There is no evidence that children were murdered at the Haut de la Garenne children’s home on Jersey, a senior detective in the child abuse investigation said yesterday.
Deputy chief officer David Warcup said forensic examination of items including bones and teeth did not indicate any homicides or that bodies had been destroyed, buried or hidden at the site.
Warcup, who took over from Lenny Harper earlier this year, said any further evidence that came to light would be assessed.
He said it was “unfortunate” that information about finds put in the public domain by the Jersey police when Harper was in charge was “inaccurate”.
Blood stains disproven
Warcup said investigators had reached the conclusion that the alleged “skull” fragment found early last year was neither bone nor human.
At his first press conference since taking over from Harper in August, Warcup said a “microscopic” examination had disproven initial reports that a bath was stained with blood. He added there was “no indication the bath was used in the commission of any offences”.
Warcup said an underground area previously described as cellars by people who said they had been abused were “floor voids”. He added that it was “impossible for a grown person to stand up straight” in them.
Just three of 170 fragments of bone recovered were “possibly human” but “not necessarily suspicious”. The others were probably animal.
Two pits dug at the site in the late 1970s were “unexplained” but nothing suspicious had been found in either, Warcup said. There were no people reported missing, he added.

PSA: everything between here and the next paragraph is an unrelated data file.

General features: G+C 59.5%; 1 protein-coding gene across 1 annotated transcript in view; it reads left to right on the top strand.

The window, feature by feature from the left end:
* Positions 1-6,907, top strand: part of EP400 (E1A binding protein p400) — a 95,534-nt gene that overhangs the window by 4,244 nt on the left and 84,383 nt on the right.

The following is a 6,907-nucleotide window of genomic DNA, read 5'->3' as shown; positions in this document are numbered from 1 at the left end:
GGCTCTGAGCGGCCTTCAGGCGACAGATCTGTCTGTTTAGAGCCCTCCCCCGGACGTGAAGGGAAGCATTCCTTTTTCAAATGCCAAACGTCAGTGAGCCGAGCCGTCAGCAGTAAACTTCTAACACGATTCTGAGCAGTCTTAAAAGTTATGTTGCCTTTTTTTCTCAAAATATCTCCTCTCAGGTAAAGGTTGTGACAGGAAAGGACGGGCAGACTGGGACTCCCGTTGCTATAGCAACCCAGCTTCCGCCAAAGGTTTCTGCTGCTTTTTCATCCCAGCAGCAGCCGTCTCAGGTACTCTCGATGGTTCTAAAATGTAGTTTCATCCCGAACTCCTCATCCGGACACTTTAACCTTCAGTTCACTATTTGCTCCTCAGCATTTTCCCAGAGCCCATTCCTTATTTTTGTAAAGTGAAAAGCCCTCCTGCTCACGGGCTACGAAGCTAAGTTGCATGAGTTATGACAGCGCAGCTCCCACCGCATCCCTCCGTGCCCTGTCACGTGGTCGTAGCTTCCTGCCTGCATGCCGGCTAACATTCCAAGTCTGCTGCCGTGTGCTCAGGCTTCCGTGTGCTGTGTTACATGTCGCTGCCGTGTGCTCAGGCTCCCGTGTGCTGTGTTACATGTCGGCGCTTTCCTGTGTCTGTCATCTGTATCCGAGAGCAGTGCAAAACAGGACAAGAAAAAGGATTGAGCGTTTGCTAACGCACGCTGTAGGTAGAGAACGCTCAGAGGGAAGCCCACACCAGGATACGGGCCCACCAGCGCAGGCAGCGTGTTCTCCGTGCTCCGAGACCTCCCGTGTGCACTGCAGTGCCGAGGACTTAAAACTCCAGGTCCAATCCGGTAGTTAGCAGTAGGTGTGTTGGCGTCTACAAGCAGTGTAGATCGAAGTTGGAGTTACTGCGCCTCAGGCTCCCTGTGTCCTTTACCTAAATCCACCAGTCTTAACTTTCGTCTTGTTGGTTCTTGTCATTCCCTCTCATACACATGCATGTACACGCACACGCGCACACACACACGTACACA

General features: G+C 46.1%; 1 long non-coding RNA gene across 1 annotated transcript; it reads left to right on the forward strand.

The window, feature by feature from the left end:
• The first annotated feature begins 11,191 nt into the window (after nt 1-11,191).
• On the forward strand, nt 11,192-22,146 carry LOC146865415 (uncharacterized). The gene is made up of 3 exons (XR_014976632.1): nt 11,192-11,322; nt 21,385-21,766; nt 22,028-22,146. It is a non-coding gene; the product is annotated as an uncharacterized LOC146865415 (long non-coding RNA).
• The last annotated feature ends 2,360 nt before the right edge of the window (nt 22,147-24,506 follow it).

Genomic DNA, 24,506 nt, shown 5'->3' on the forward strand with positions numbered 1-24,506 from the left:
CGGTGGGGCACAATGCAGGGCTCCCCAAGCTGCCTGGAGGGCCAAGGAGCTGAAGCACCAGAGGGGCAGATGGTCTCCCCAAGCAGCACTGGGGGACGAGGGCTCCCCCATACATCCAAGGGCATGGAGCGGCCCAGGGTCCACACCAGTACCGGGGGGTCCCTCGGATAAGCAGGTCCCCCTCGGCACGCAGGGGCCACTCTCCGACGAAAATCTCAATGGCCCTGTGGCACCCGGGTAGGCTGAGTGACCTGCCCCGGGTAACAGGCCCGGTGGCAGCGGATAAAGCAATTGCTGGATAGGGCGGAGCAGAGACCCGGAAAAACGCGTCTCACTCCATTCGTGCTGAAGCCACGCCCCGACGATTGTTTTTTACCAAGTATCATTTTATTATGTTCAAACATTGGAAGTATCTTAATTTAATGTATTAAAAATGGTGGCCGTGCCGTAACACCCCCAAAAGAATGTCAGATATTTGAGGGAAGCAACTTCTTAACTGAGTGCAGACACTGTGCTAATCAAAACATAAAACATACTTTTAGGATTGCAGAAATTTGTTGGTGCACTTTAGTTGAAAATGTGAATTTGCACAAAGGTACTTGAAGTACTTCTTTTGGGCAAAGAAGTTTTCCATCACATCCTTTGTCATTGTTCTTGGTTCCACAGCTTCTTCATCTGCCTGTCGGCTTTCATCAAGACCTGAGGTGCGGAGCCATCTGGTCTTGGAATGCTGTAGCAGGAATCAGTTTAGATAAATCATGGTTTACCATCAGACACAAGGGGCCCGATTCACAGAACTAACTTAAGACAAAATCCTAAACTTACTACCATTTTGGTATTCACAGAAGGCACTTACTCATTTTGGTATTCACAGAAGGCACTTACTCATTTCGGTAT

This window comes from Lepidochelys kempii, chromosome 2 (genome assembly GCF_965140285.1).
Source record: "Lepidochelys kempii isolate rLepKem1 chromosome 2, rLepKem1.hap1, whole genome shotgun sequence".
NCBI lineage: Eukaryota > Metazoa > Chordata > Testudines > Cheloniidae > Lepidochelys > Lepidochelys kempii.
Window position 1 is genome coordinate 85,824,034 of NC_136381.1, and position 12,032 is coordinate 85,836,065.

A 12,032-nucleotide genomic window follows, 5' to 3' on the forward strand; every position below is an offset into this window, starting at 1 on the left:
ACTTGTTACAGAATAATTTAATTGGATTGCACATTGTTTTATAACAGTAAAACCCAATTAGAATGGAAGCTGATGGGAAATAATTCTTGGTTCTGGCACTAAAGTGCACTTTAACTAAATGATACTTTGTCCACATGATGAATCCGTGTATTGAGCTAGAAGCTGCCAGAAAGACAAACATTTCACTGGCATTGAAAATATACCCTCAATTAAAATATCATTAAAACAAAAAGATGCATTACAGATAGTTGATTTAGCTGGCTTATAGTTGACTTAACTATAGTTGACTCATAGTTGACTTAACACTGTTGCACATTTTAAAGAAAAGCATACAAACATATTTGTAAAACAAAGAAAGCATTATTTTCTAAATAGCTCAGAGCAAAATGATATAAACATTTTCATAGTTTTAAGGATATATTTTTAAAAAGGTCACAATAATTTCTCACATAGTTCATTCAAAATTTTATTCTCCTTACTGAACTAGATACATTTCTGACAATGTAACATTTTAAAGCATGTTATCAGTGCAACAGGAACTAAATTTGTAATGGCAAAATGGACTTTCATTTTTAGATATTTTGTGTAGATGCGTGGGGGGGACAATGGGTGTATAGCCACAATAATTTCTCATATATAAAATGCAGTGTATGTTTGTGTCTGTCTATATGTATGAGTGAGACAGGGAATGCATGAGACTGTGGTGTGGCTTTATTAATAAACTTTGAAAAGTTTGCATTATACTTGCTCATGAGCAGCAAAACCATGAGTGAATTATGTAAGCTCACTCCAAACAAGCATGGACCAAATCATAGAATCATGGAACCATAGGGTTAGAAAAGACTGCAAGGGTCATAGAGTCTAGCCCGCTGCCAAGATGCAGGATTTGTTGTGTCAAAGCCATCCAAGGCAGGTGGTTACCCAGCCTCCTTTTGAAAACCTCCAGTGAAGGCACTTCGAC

Warcup rejected earlier suggestions that lawyers were failing to work closely enough with the police on the investigation into historic child abuse on the island. The probe is continuing.
Lenny Harper, who is now retired, told BBC News: “My first reaction is of great disappointment at the blatant misrepresentation of things that I am supposed to have said by David Warcup. I really don’t understand that.
“He says that we were claiming there was a murder… I always said all along that we had no evidence of homicide.”
The news came as the island’s most senior police officer Graham Power, was suspended following Warcup’s review of the evidence, which had been requested by Jersey’s home affairs minister Andrew Lewis.
In a statement today, Lewis said Warcup’s findings had “raised questions” about Power’s role.
“It is evident that we didn’t receive all the information about the historic abuse enquiry that we should have received, and that some aspects of this critically important police investigation have not been conducted properly. We are determined to find out why this happened and who was responsible,” he added.
Power, who has led the force for eight years, said: “I strenuously deny any wrong-doing and will rigorously contest any allegations in respect of my role.”
Three people have been charged in relation to the abuse investigation and are awaiting trial.